Venezuela has recently experienced a wave of blackouts resulting from the ineptitude of Maduro’s dictatorship, whose policies have led the country to the most severe economic crisis of its history.
The lack of access to electricity is having an unprecedented humanitarian impact on the Venezuelan population. Food is spoiling in unpowered refrigerators, looters are running rampant in unlit city streets, and hospital patients reliant on medical equipment that is now nonfunctional are dying. While the current situation is particularly harsh, blackouts in Venezuela’s socialist system have been common for years.
Meanwhile in the rest of the world access to electricity has increased dramatically over the last three decades, largely thanks to developing countries opening up to global capitalism and free markets.
In a recent article, Our World in Data’s Hannah Ritchie and Max Roser show that the share of the world population with access to electricity has moved from 73 percent in 1990 to 85 percent in 2014. This means that the number of people without electricity has gone down by 500 million people despite the fact that world population has risen by 2 billion over the same period.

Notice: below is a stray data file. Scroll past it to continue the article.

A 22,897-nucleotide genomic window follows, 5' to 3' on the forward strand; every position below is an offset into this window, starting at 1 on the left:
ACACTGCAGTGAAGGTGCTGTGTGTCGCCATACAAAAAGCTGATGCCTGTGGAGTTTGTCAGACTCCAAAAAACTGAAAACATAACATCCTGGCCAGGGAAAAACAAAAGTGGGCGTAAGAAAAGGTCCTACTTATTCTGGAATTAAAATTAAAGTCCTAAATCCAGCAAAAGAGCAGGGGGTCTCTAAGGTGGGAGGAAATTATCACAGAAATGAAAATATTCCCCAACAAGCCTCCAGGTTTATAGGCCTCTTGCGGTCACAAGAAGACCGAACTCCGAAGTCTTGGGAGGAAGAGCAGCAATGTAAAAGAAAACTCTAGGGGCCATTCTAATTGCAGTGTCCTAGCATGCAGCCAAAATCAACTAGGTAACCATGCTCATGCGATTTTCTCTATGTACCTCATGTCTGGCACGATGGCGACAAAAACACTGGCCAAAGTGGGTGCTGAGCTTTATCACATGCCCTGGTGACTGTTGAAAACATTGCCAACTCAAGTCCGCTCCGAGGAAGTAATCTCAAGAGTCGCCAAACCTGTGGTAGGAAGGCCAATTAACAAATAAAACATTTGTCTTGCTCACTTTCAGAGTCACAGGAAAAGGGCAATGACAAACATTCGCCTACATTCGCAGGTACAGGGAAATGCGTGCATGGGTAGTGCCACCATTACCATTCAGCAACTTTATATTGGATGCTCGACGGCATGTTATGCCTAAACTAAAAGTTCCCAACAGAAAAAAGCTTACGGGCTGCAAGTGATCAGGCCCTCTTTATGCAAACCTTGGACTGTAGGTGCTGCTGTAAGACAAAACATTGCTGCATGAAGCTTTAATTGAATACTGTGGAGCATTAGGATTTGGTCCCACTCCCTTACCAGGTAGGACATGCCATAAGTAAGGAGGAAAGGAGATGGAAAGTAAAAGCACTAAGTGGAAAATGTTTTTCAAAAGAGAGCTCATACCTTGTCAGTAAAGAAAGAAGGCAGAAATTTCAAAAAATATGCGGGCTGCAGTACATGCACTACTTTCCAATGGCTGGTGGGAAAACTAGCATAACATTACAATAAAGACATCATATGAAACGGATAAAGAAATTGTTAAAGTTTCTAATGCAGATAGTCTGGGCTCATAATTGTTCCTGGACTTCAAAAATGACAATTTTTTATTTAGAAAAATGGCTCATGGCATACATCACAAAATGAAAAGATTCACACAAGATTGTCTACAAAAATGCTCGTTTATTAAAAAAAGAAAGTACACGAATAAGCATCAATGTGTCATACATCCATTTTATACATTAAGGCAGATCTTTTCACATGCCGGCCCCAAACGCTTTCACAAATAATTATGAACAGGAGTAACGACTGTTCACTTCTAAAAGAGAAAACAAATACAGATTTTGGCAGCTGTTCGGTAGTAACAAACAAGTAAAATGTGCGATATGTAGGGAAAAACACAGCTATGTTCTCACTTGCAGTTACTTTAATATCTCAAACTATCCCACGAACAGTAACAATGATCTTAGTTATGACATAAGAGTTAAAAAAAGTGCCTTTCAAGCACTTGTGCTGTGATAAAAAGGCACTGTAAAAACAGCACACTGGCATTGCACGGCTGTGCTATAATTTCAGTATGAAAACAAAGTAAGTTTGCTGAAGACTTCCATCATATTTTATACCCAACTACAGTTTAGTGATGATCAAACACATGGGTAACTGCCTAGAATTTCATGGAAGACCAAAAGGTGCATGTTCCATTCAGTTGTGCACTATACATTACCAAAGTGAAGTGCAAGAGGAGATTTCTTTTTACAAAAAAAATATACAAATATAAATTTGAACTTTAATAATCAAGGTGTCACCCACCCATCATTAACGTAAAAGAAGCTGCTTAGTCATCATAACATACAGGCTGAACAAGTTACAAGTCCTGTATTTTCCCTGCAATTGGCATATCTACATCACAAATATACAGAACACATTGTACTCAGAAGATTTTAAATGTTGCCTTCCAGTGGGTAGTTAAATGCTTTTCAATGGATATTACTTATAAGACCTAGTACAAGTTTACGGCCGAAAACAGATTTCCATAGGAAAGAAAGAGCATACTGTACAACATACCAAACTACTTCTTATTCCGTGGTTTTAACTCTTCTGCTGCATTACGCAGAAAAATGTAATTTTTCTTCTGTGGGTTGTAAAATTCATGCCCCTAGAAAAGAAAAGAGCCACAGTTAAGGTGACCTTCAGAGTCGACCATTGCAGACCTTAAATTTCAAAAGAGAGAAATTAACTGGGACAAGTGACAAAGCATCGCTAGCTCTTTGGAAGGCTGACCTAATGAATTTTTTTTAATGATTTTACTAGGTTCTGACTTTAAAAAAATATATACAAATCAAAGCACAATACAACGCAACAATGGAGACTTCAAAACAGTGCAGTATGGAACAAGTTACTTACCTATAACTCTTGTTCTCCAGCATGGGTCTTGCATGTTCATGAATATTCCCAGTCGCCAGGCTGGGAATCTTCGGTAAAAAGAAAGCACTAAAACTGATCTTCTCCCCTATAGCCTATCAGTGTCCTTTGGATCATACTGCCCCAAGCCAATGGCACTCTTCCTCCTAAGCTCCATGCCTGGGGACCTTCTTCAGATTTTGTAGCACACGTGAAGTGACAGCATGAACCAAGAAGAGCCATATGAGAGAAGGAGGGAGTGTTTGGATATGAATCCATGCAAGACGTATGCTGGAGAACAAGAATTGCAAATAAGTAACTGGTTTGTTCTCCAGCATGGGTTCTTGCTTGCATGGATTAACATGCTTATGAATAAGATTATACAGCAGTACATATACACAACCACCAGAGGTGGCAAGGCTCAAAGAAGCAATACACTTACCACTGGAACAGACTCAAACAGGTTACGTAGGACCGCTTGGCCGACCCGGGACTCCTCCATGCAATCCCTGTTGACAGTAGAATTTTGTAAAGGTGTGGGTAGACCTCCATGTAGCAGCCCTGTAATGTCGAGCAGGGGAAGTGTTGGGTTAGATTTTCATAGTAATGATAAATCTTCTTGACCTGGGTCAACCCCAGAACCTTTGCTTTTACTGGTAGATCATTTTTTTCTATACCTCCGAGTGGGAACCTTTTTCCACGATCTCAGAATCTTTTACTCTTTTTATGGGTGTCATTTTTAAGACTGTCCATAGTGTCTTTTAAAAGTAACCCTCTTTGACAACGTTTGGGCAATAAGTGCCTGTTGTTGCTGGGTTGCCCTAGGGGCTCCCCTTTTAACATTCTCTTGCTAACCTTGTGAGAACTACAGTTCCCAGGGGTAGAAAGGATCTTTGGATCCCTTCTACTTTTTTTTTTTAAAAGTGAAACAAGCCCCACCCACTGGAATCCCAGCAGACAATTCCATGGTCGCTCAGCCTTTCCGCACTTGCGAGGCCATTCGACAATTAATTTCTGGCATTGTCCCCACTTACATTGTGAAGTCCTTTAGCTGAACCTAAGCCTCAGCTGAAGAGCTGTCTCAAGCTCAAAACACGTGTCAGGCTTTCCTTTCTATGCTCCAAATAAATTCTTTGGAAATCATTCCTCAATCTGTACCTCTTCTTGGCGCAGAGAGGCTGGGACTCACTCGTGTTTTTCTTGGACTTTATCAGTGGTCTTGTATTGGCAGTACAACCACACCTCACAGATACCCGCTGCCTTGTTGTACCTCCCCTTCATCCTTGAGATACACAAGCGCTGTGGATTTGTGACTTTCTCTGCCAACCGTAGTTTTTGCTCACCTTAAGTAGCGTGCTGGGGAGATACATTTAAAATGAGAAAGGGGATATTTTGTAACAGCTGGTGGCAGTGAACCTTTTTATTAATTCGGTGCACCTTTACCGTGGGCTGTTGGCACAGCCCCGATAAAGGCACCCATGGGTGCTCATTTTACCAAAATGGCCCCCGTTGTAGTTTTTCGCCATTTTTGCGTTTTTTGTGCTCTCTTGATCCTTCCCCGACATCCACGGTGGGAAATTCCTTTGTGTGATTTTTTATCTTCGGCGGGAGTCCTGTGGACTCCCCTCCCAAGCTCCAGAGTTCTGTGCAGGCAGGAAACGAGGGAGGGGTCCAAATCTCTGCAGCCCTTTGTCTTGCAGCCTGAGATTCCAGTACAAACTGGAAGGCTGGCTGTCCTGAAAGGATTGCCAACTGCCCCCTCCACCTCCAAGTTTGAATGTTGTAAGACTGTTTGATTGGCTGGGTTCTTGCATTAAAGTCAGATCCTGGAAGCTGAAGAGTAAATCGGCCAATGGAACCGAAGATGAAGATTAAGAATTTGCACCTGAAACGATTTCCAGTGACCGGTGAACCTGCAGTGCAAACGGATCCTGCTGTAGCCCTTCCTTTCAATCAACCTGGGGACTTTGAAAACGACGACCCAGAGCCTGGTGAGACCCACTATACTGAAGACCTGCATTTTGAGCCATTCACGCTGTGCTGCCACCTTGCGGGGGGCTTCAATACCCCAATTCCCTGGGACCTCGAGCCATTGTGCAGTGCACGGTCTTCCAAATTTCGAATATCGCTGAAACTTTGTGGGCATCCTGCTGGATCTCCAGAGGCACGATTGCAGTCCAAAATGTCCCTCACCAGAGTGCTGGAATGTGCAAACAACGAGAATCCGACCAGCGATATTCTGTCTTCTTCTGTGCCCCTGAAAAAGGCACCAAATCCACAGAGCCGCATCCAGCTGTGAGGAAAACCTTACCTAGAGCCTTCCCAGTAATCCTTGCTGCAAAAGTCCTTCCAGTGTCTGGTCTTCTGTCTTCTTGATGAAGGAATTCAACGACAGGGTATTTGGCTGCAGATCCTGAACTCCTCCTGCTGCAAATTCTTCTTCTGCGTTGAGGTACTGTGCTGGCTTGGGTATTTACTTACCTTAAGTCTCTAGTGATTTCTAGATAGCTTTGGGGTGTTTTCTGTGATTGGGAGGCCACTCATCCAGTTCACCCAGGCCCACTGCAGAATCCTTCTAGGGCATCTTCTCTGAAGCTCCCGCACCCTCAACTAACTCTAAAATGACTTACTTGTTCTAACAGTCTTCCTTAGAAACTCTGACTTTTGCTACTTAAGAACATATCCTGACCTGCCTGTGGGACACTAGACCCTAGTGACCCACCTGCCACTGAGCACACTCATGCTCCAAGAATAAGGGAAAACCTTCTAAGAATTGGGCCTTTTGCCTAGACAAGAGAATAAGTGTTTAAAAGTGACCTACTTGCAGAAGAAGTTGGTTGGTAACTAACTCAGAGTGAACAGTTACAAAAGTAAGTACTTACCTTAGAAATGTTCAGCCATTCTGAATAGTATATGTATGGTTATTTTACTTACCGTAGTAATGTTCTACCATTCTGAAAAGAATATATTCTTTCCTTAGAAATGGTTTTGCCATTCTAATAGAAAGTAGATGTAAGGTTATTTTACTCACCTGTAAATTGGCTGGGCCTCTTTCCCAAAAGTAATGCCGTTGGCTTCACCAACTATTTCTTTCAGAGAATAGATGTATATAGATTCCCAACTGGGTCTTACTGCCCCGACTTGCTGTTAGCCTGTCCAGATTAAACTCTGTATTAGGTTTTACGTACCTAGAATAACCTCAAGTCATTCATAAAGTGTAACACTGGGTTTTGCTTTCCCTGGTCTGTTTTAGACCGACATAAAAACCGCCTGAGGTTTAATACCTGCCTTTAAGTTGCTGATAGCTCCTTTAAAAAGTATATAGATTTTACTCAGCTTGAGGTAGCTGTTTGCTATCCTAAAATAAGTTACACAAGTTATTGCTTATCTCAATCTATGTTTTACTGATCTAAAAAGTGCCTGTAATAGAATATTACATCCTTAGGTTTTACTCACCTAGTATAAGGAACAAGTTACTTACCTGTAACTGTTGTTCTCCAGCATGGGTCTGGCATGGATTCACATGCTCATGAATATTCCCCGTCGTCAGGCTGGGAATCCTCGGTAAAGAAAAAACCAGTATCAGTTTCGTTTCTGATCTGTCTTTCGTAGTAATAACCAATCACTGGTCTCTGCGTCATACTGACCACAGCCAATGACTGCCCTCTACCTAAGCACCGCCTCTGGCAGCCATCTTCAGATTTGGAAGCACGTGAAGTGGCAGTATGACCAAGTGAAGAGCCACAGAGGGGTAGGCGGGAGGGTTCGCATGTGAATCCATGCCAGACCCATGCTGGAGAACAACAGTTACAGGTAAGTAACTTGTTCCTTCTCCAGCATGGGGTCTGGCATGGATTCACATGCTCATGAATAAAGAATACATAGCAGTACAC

India is good example of this trend. In 1990, 57 percent of the population didn’t enjoy access to electricity. By 2016, this number had fallen to 15 percent. These numbers are more impressive if we take into account that, between 1990 and 2016, the Indian population increased by an astonishing 53 percent or 470 million people.
Source: Our World in Data
We are so accustomed to electricity in our daily routines that we find it difficult to imagine life without it. There are almost too many ways to count in which electricity has improved the standards of living for billions of people over the last century: It has allowed for the mechanization of production, increasing productivity and wages. Similarly, it has improved health care in a number of important ways. For instance, without electricity, dialysis patients couldn’t receive treatment, condemning them to certain death. Access to electricity also leads to higher literacy rates, as suggested by an article published in the prestigious academic journal Energy Policy.
It should be noted that there are still around one billion people who don’t have access to electricity. Most of them live in Africa, the continent that has benefited the least from globalization and free markets. In 2016, 590 million people in Sub-Saharan Africa didn’t have access to electricity, which represents 57 percent of the population.
The spectacular progress that has been made over the last decade suggests that the lack of access to electricity will be soon be a thing of the past across the globe. Of course, Venezuela is an exception, and a striking warning to the rest of the world. “What did socialists use before candles?” goes an old joke… “Electricity.”
[Image Credit: Pxhere]
Luis Pablo de la Horra is a PhD Candidate in Economics at the University of Valladolid in Spain. He has been published by several media outlets, including The American Conservative, CapX and the Foundation for Economic Education.